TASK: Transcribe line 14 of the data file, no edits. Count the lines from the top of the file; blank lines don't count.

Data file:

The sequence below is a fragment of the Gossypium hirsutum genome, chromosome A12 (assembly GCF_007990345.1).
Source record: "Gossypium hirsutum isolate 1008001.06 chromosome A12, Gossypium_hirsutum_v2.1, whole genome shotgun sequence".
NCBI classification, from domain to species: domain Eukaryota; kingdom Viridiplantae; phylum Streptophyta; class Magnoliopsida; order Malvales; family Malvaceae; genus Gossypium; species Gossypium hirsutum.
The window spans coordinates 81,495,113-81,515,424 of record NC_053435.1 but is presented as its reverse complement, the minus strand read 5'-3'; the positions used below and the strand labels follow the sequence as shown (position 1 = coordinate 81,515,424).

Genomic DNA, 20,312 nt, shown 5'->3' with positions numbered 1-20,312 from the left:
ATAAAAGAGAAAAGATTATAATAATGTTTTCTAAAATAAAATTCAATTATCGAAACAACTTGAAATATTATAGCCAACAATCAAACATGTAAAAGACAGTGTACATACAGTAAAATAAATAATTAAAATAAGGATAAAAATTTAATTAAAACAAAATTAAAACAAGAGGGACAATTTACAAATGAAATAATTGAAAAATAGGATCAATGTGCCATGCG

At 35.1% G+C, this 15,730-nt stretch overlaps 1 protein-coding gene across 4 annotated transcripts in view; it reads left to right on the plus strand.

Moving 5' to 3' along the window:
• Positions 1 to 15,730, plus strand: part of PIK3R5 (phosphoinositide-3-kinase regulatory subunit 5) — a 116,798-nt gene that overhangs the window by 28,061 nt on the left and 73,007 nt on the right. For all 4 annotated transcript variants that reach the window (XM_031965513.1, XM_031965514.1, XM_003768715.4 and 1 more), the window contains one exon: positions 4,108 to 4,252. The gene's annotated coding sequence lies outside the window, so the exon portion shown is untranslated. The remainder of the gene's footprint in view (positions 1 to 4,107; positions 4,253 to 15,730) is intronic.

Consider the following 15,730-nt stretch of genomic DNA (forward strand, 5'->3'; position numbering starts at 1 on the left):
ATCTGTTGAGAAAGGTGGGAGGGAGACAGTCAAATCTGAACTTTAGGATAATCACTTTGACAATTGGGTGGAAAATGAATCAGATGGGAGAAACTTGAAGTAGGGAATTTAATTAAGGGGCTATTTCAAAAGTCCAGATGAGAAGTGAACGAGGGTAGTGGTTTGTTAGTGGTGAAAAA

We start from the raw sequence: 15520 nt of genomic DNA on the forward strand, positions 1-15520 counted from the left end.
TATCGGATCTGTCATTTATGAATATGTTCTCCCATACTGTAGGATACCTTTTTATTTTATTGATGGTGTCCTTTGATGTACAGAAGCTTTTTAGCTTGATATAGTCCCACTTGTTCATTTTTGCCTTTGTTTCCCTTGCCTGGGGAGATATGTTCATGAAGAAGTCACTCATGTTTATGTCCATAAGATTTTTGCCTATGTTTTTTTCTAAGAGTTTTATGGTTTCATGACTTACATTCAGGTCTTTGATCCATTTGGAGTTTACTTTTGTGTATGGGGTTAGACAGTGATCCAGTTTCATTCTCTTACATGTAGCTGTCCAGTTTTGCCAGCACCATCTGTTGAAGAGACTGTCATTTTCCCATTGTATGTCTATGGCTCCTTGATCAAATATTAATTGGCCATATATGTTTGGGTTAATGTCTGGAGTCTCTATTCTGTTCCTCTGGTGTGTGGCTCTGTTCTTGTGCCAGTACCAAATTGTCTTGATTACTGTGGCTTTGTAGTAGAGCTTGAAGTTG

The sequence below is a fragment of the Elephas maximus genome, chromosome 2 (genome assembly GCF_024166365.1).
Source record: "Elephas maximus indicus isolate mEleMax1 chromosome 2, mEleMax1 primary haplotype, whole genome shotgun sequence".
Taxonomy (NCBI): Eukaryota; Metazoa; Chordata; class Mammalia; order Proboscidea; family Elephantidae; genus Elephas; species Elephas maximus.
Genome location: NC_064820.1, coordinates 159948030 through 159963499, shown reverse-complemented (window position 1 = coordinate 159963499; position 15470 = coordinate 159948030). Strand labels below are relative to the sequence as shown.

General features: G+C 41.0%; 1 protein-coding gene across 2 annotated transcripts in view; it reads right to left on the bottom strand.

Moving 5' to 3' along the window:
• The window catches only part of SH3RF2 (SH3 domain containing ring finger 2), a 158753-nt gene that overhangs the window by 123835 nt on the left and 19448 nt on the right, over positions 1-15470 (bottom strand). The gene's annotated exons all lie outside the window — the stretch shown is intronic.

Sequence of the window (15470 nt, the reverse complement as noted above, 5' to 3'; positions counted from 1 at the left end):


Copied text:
The sequence below is a fragment of the Elephas maximus genome, chromosome 2 (genome assembly GCF_024166365.1).